Members of the DA Dance troupe perform at DreamAcres this past Friday evening, incorporating strollers into the choreography.   GRETCHEN MENSINK LOVEJOY/SPRING VALLEY TRIBUNE
Members of the DA Dance troupe perform at DreamAcres this past Friday evening, incorporating strollers into the choreography. GRETCHEN MENSINK LOVEJOY/SPRING VALLEY TRIBUNE
Strollers, cell phones, PEZ and stories…all part of very generous ignition.
“Denise has been very generous in how she allowed us to add to this piece,” said DA Dance Company member Brian Evans, speaking to the audience at DreamAcres this past Friday evening.
The audience witnessed the troupe’s performance of “Ignition,” a work of choreography that evolved as Twin Cities dance group DA Dance founder Denise Armstead mulled what could become part of the performance that she described as “a storytelling dance journey that is uplifting and thought-provoking, revealing layers of life’s circumstances, transforming the ordinary into how we are able to ignite and unharness old behaviors and attitudes into a shift of consciousness.”
That dance journey, featuring Armstead, Evans, Gerry Girouard and Heidi Kalweit, included experiences such as the first movement’s “A Walk Through Water,” during which Armstead and Kalweit proceed onto the darkened dance floor clad in flowing blue robes, “Stroller Mania,” a zany battle of baby strollers decked out in tropical fish – a tribute to Kalweit’s memory of snorkeling while pregnant — “Sad Dog,” in which Evans does battle with the sad fact that his cell phone has made him dependent on it and also realizes that he needs to be “tagged,” or recognized by other people, and the moment when everything came to a halt as the dancers asked audience members, “Where were you in 1996?”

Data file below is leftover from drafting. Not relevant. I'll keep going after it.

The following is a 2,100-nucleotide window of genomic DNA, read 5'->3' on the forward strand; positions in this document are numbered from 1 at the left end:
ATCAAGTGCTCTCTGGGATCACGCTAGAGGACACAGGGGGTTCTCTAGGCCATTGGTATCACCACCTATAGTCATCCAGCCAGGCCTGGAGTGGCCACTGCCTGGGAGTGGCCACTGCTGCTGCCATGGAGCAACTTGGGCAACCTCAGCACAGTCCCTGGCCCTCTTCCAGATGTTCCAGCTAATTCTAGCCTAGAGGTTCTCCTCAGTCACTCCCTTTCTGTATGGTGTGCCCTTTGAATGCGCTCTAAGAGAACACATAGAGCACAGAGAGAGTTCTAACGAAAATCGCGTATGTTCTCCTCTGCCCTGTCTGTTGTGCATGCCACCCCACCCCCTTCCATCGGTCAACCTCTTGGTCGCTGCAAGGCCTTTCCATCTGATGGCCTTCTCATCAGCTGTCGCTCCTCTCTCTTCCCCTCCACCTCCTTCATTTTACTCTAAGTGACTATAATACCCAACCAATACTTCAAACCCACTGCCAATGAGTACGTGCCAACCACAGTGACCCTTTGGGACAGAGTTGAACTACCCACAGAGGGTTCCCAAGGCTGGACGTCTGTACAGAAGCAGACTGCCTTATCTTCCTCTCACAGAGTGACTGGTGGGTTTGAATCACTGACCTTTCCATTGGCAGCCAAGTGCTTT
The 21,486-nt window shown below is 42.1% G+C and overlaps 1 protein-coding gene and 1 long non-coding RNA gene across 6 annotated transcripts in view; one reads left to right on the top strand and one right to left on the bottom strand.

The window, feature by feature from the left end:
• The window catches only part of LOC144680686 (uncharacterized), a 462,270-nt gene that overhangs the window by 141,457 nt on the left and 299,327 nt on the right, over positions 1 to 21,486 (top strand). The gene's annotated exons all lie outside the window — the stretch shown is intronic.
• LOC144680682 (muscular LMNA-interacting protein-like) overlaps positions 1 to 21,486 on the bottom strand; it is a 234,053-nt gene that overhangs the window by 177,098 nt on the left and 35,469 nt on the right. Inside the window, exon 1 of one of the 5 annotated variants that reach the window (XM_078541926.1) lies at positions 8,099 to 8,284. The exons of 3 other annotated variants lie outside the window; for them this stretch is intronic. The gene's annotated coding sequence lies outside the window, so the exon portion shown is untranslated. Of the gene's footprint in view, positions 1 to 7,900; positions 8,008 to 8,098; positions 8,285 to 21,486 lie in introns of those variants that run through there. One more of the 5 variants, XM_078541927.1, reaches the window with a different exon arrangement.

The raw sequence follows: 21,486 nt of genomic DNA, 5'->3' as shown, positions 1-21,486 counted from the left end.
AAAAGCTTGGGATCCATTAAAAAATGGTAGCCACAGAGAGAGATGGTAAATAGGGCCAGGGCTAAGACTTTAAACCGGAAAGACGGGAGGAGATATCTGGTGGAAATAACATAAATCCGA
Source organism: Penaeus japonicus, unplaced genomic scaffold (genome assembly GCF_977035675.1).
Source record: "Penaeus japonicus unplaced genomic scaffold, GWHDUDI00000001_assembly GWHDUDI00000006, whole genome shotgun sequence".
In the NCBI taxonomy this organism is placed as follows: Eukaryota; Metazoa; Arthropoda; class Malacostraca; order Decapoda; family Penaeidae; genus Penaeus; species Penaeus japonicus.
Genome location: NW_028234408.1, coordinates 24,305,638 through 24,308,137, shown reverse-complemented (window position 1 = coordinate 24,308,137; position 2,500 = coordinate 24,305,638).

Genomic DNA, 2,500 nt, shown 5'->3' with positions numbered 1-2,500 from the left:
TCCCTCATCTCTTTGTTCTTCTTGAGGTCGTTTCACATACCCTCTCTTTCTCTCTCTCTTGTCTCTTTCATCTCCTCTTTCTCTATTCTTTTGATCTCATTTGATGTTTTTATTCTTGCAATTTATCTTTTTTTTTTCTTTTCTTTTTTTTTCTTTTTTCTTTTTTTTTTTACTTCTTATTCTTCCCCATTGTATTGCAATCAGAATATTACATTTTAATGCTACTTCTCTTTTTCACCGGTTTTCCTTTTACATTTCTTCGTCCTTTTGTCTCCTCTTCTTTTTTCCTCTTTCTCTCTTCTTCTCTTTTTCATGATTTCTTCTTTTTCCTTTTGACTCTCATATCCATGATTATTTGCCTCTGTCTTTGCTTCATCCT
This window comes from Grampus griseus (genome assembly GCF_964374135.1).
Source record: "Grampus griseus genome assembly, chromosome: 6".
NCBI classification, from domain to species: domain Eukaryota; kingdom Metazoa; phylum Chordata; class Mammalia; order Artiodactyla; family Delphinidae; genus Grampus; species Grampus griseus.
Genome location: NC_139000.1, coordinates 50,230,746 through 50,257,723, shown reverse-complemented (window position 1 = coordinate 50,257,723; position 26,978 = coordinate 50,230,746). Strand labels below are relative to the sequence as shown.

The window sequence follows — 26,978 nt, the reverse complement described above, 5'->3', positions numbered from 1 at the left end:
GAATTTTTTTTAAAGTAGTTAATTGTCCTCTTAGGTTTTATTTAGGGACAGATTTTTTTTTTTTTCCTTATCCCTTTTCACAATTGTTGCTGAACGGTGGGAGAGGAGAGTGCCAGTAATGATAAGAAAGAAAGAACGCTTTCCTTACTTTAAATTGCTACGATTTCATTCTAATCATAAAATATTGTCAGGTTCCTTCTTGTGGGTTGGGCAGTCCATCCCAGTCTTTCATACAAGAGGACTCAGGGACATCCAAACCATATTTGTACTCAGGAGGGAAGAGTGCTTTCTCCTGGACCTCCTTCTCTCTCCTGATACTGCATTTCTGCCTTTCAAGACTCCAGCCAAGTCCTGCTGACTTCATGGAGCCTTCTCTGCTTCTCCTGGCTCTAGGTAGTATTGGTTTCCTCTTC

The answers they received were “I wasn’t born yet,” “I was in the Twin Cities inviting drug dealers to a block party,” “I was 11 years old,” and “I was buying a horse.” Anyone who volunteered a story got a PEZ candy, because, well, that’s what the dancers had on hand that afternoon while rehearsing and decided would fit in the work.
The piece progressed to show how the choices one makes have consequences, that people do crave recognition and acknowledgement, and that there are possibilities and hope for a future, as the final movement, “Bona fide Ignition,” demonstrated.
The dancers took questions from the audience following their performance, and one of the first questions they answered was, “If you did it again, would it be the same?”
Armstead and her troupe replied that it’s a work in progress, something that changes each time they set foot on the hardwood, and that this, being the first public performance after approximately a year and a half of developing “Ignition,” was a privilege in that there were real people taking in the action and emotion it was meant to convey.
A member of the audience thanked the company for bringing their performance to a rural area such as DreamAcres, situated between Spring Valley and Wykoff, since it isn’t often that dance companies venture out to share their interpretations with rural viewers.
The troupe thanked the audience for allowing them to experiment and bring the performance to the DreamAcres barn, a place far removed from the Twin Cities’ dance circuit, somewhere where they could fling strollers and throw PEZ, all in the name of emotional ignition.